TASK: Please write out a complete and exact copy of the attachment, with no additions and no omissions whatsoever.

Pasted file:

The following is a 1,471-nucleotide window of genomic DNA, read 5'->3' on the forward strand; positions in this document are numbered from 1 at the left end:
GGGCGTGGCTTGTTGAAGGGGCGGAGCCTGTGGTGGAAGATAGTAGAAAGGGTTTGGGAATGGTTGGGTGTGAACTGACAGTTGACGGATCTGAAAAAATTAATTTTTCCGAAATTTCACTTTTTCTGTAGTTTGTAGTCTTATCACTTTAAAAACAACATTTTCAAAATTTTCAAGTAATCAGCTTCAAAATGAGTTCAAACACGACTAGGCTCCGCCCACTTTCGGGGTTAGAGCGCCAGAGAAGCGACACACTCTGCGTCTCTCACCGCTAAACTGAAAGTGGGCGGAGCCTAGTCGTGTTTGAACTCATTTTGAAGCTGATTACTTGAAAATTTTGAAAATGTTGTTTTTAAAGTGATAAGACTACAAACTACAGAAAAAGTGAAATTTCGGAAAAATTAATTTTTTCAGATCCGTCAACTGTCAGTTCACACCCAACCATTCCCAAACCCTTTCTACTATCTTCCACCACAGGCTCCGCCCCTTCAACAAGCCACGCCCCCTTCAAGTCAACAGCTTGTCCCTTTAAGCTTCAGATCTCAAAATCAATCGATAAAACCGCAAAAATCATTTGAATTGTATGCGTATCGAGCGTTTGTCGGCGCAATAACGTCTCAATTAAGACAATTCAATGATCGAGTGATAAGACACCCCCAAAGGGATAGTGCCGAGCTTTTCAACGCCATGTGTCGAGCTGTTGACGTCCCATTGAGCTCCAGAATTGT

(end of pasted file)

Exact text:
The following is a 1,471-nucleotide window of genomic DNA, read 5'->3' on the forward strand; positions in this document are numbered from 1 at the left end:
GGGCGTGGCTTGTTGAAGGGGCGGAGCCTGTGGTGGAAGATAGTAGAAAGGGTTTGGGAATGGTTGGGTGTGAACTGACAGTTGACGGATCTGAAAAAATTAATTTTTCCGAAATTTCACTTTTTCTGTAGTTTGTAGTCTTATCACTTTAAAAACAACATTTTCAAAATTTTCAAGTAATCAGCTTCAAAATGAGTTCAAACACGACTAGGCTCCGCCCACTTTCGGGGTTAGAGCGCCAGAGAAGCGACACACTCTGCGTCTCTCACCGCTAAACTGAAAGTGGGCGGAGCCTAGTCGTGTTTGAACTCATTTTGAAGCTGATTACTTGAAAATTTTGAAAATGTTGTTTTTAAAGTGATAAGACTACAAACTACAGAAAAAGTGAAATTTCGGAAAAATTAATTTTTTCAGATCCGTCAACTGTCAGTTCACACCCAACCATTCCCAAACCCTTTCTACTATCTTCCACCACAGGCTCCGCCCCTTCAACAAGCCACGCCCCCTTCAAGTCAACAGCTTGTCCCTTTAAGCTTCAGATCTCAAAATCAATCGATAAAACCGCAAAAATCATTTGAATTGTATGCGTATCGAGCGTTTGTCGGCGCAATAACGTCTCAATTAAGACAATTCAATGATCGAGTGATAAGACACCCCCAAAGGGATAGTGCCGAGCTTTTCAACGCCATGTGTCGAGCTGTTGACGTCCCATTGAGCTCCAGAATTGT